Sharon Brown

Date of Award


Document Type


Degree Name

Doctor of Philosophy (PhD)




The determination of a death-row inmate's competency to be executed is a compelling ethical issue for mental health professionals. It has been suggested that forensic psychologists who offer such services to the courts may tend to approach the problem of determining competency by diverse and unstandardized methods (Grisson, 1986). Heilbrun (1986) has questioned the effect of the psychologist's potential death penalty bias on the outcome of the evaluation process.

Death penalty attitudes have a demonstrated effect on the decision-making processes of capital jurors who are death-qualified, (willing to impose the death penalty under some circumstances) or excludable (unwilling to consider the death penalty under any circumstances) (Fitzgerald & Ellsworth, 1984).

The present study surveyed Ph.D. clinical psychologists specializing in forensic services to the courts to determine which characteristics associated with the inmate (mitigating factors and behavior on death-row) ; the capital crime- aggravating factors); or the evaluating psychologist (death-qualified or excludable) might be related to the final decision of the inmate's competency to be executed.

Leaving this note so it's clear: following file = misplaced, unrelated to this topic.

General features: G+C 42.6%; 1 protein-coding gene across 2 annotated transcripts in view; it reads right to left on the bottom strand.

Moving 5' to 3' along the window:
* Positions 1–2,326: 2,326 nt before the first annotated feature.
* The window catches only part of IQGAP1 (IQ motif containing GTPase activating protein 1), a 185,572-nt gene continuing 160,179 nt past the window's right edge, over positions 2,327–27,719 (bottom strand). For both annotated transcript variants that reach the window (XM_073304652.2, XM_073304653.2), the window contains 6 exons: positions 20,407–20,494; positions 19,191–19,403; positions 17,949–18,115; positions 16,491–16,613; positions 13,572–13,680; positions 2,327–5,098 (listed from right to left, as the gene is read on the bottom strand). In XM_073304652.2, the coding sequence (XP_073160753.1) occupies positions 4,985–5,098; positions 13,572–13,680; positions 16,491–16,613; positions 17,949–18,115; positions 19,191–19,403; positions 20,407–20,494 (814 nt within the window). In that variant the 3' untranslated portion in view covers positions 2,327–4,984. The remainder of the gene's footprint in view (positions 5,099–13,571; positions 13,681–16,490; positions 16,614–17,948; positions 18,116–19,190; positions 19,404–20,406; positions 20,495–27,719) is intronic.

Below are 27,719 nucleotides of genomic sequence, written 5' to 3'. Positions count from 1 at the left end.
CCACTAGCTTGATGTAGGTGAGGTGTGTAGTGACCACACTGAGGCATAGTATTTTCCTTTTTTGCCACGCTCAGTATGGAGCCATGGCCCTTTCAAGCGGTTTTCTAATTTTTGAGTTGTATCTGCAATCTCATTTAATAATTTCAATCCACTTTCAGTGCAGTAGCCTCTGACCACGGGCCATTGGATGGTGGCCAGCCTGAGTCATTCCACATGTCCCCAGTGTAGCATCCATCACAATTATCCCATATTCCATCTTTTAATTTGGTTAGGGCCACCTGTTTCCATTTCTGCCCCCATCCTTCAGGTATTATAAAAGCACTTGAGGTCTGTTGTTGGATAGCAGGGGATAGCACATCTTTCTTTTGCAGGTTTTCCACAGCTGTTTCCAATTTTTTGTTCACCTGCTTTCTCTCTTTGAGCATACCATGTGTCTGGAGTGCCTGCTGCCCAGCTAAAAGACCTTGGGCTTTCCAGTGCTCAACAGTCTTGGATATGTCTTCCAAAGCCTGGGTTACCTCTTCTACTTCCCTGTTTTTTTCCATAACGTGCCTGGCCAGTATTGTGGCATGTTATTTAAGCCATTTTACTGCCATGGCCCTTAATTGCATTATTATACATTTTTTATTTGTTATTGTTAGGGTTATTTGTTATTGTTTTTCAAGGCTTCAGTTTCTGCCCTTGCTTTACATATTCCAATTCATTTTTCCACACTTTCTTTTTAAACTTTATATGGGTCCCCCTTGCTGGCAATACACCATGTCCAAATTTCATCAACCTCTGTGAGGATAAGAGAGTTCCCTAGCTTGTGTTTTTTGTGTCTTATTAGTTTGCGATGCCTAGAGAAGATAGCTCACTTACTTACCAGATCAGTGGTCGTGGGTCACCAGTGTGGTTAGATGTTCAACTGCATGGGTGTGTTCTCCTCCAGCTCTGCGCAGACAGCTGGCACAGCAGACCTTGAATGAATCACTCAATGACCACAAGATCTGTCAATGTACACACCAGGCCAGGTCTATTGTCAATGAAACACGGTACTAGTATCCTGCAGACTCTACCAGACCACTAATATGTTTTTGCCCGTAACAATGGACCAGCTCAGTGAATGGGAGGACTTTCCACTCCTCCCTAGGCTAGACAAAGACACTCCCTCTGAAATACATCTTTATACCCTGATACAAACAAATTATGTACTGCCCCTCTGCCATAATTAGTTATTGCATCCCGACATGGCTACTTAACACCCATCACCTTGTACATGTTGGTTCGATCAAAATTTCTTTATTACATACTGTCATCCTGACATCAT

Results indicated that death-qualified but not excludable psychologists were significantly more likely to assess an inmate as competent for execution when the inmate had committed a premeditated or a heinous crime or when the inmate had been diagnosed as a sociopath. The competency decisions of the death-qualified psychologists were not affected by the presence of any mitigating factors, whereas the excludable psychologists appeared more likely than the death-qualified to consider mitigating circumstances, although the relationship did not achieve statistical significance.

The results were interpreted within Wrightsman's (1991) assertion that the "first dilemma" between law and psychology is belief in the protection of the rights of the accused versus protection of society at large. The sensitivity of death-qualified psychologists to aggravating factors may tend to indicate that they might align themselves on the side of protecting society at large while the excludable psychologists who are so strongly opposed to the death penalty that they would refuse to consider imposing it even under extraordinary circumstances of crime might tend to align themselves with protection of the rights of the accused.